NAIROBI, Kenya — It's been a long time coming but now it looks as if the African Union Mission in Somalia (AMISOM), a peacekeeping force that is only now approaching its long-mandated strength of 12,000 is going to get a much-needed boost with more than 5,000 new troops.
The new cap of 17,700 has been requested by the African Union but has to be approved by the UN Security Council. Diplomats here in Nairobi have been indicating that this would happen and now Reuters is reporting the same.
The expectation is that there will be announcement next week ahead of an international conference on Somalia, convened by British Prime Minister David Cameron, to be held on Feb. 23.
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If the new troops numbers are given the nod it should allow AMISOM to move outside Mogadishu, placing detachments in regional towns and putting extra pressure on Al Shabaab.
Kenyan troops in the south of Somalia will "re-hat" as AU soldiers but there is no expectation that Ethiopian troops in the west will do the same.
The bigger force will necessarily require extra resources and AU officials talk of air support — transport as well as, perhaps, attack helicopters — something that would give AMISOM the upper hand in battles with Al Shabaab and reduce casualties: many of the hundreds of AMISOM soldier who have died could have been saved if there had been effective medevacs available rather than just slow-moving armored vehicles.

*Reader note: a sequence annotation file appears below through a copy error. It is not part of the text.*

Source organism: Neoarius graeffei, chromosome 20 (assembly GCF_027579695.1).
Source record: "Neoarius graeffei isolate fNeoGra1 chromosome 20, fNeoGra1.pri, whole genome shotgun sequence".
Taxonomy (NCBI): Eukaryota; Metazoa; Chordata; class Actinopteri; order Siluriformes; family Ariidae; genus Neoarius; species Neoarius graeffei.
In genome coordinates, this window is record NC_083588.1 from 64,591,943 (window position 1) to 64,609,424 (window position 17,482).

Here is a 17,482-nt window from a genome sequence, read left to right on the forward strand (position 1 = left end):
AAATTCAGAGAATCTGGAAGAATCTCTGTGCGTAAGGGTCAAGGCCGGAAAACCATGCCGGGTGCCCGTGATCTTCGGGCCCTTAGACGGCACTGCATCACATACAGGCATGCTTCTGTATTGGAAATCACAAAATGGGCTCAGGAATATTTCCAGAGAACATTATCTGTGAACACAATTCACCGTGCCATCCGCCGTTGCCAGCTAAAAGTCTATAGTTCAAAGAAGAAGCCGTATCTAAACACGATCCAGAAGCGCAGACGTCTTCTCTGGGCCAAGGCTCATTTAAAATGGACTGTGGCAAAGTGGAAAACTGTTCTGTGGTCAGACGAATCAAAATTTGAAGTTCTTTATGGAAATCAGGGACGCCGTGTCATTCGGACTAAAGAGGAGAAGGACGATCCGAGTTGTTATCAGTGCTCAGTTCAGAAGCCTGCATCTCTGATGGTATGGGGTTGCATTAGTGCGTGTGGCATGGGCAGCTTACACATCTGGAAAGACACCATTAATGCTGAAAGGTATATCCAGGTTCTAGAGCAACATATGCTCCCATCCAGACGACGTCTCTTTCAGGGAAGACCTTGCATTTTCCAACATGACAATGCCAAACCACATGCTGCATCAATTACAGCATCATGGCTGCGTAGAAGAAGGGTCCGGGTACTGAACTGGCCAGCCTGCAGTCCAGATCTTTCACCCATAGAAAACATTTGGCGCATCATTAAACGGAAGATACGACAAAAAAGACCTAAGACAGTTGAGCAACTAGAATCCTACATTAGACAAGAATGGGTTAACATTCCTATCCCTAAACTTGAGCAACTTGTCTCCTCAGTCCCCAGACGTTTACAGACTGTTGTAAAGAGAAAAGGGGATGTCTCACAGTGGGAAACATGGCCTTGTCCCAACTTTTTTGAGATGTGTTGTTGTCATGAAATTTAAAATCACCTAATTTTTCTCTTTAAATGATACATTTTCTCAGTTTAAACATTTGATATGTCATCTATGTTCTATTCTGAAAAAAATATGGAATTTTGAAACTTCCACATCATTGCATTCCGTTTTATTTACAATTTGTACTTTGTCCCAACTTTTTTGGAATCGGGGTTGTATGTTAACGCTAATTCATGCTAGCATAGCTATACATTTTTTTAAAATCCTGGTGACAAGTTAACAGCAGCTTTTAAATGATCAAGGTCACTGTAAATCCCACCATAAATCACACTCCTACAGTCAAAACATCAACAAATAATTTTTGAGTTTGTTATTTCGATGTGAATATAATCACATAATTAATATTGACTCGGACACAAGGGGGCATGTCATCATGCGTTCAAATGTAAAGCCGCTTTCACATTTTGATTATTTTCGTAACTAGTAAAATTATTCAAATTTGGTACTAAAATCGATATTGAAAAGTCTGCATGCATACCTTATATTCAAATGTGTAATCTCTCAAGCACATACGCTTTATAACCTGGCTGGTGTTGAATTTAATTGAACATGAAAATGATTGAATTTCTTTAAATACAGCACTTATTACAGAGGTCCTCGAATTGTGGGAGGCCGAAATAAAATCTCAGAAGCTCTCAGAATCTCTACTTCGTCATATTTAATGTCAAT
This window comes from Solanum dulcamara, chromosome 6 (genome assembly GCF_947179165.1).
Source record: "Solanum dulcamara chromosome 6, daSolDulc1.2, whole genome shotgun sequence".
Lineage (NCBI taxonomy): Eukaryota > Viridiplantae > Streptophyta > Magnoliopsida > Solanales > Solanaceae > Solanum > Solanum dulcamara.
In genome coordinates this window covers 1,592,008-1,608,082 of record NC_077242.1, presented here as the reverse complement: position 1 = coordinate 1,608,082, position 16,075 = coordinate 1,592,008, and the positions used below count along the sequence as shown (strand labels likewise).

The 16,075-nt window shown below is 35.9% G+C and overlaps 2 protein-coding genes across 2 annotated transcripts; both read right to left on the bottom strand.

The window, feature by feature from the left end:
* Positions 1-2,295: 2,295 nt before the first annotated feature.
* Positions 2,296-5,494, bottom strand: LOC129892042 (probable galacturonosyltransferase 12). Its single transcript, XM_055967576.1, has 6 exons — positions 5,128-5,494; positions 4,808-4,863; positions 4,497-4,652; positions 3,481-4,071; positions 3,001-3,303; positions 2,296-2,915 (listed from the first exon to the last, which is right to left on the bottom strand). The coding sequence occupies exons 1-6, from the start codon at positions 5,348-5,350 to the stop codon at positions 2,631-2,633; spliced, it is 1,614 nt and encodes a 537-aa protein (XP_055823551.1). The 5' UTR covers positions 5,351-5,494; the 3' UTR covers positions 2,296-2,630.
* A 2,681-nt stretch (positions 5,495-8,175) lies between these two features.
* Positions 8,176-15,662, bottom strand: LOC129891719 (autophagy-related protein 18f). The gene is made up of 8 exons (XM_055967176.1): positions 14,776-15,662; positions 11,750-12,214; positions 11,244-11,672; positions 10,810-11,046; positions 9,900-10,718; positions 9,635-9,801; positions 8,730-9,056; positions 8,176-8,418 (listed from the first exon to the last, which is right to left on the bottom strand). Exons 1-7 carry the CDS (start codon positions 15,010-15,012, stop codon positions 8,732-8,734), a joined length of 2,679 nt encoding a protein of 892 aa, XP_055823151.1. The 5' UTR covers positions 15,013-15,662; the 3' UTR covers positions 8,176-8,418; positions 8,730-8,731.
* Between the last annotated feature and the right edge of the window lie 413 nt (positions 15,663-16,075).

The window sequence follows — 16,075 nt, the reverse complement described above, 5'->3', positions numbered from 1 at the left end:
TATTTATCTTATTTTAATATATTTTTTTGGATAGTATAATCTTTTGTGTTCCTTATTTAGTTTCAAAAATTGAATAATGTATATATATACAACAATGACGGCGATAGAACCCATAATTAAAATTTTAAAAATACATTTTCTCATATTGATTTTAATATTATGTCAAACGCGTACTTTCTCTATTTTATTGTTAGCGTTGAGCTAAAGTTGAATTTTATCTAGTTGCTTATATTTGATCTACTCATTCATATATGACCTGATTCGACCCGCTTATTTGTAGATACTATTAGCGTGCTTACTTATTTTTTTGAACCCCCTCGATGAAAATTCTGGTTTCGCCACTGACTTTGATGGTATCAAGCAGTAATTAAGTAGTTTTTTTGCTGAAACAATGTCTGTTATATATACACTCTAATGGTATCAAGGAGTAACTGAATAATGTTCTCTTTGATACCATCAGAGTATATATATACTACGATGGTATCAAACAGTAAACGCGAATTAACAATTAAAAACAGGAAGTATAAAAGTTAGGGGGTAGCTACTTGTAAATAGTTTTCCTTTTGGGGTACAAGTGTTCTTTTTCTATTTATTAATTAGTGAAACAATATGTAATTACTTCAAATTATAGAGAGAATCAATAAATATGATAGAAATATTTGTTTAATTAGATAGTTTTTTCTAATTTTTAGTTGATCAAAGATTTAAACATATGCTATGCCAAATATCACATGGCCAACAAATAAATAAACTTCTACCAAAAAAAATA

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Since August when Al Shabaab withdrew from Mogadishu under pressure from AMISOM, the force's commanders have been keen to show their efficacy.
This week they have, for the first time, pushed down the Afgoye Corridor, a road leading south from the capital into the Al Shabaab heartland.
AMISOM has the upper hand, but it still has a long way to go to rid Somalia of the Islamist extremists.
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